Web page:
The Meaning Of Traditional Ship Tattoos

Tattoos and tattooing have been a part of human culture and civilization since its inception. We have found mummified human remains from the times of human hunter-gatherers and even on ancient Egyptian mummies.

In today’s world, tattoos are still a hugely integral part of many different cultures, especially among Austronesian and Polynesian cultures, and tattoos have had a huge revival in others.

Tattoos can tell the story of a person in their artwork, display symbols that hold deep meaning, or just be a piece of art that someone likes or holds dear, yet in the western world tattoos had to go through somewhat of a revival, as they had fallen out of fashion and practice completely.

The Meaning Of Traditional Ship Tattoos

How and why they came back is down to explorers and sailors, and the tattoos and symbolism of the tattoos they designed and wore became the traditional ship and maritime tattoos we know today.

With such a wide appeal among many people in not only America, but all over the world, it would be stupid of us not to explore the meaning of traditional ship and maritime tattoos in this article.

History

If we were to explore the entire history of tattoos, we would need a whole database and not just this article. As such, we will only explore traditional ship tattoos and the revival of tattoos in the Western world.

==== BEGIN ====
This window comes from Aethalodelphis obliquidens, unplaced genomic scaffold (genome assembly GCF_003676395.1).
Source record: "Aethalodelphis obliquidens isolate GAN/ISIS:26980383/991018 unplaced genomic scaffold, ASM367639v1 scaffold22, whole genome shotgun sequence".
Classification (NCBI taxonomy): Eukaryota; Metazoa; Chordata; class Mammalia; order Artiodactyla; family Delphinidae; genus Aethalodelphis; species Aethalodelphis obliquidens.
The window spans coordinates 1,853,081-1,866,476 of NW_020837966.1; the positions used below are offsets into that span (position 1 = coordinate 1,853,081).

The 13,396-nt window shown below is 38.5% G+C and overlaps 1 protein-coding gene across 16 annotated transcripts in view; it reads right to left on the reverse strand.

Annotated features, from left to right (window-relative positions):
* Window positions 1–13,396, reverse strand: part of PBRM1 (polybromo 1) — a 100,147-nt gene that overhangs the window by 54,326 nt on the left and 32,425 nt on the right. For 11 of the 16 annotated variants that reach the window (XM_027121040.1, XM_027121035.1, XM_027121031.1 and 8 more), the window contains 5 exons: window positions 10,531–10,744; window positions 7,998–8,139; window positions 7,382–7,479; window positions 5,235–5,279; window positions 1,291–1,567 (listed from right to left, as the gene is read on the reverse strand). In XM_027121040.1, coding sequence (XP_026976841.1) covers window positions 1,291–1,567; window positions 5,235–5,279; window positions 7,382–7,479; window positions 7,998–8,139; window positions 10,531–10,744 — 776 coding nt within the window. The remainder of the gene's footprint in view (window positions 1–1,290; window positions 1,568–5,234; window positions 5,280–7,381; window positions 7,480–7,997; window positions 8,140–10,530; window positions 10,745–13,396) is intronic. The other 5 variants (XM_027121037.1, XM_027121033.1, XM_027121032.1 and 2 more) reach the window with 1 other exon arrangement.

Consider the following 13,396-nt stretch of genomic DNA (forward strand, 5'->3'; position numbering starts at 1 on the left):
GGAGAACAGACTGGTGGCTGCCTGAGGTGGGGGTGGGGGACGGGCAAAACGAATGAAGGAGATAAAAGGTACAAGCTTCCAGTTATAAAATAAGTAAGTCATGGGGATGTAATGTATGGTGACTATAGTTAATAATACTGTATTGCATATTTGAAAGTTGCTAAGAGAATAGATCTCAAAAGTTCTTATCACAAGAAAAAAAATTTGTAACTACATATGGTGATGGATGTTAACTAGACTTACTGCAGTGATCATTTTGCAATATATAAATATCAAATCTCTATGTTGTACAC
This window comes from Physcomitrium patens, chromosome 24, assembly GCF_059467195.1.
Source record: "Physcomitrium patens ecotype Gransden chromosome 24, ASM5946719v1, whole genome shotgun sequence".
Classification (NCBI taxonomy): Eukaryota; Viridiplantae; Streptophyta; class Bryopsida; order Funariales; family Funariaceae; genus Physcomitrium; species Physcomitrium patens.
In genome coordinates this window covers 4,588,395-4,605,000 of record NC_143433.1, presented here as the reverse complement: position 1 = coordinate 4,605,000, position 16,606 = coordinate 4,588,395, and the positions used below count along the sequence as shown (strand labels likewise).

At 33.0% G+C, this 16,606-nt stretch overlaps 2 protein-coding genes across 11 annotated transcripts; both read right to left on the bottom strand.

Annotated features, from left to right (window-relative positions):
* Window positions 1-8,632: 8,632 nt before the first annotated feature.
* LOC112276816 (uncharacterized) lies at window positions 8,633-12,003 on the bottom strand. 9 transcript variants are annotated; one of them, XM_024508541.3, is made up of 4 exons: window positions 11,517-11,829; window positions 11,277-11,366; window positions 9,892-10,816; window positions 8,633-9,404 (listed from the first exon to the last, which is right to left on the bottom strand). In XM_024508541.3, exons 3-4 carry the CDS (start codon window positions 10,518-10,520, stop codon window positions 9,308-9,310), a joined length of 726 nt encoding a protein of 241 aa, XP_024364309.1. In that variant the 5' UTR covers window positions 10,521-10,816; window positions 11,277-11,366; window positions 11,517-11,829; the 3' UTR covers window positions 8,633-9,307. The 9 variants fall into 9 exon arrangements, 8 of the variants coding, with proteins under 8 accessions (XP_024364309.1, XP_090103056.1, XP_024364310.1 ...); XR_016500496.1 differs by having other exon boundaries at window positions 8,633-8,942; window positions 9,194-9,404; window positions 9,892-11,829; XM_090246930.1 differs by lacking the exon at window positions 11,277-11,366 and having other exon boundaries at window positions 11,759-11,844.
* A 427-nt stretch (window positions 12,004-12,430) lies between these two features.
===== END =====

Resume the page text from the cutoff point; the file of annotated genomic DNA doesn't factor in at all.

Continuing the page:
Yes, revival, as the popular belief ‘Cook myth’ that tattooing in the western world originated from Captain Cook’s voyages to the south pacific is false. Tattooing had been a common practice long before the 1800s, all the way back to Ancient Greece.

However, the practice had fallen out of favor with most people and eventually was abandoned entirely except for a select few: sailors, pilgrims to the holy lands, tradesmen, and those who had integrated into cultures where tattooing was the norm.

This was due to these groups of people interacting more with societies where it was acceptable and, in some cases, for spiritual reasons – the Jerusalem cross being a prime example.

However, this isn’t to say that Cook’s voyages did not have a profound effect on tattooing in the west, as it led to its complete revival in common culture.

When Cook landed in Tahiti in 1769, Cook made notes about the indigenous tattooing and body modification, this being the first case of the word tattoo in English, as it is derived from the Tahitian language.

While they were there, many of Cook’s men, ordinary sailors, received tattoos and returned to England with them, including his science officer Sir Joseph Banks.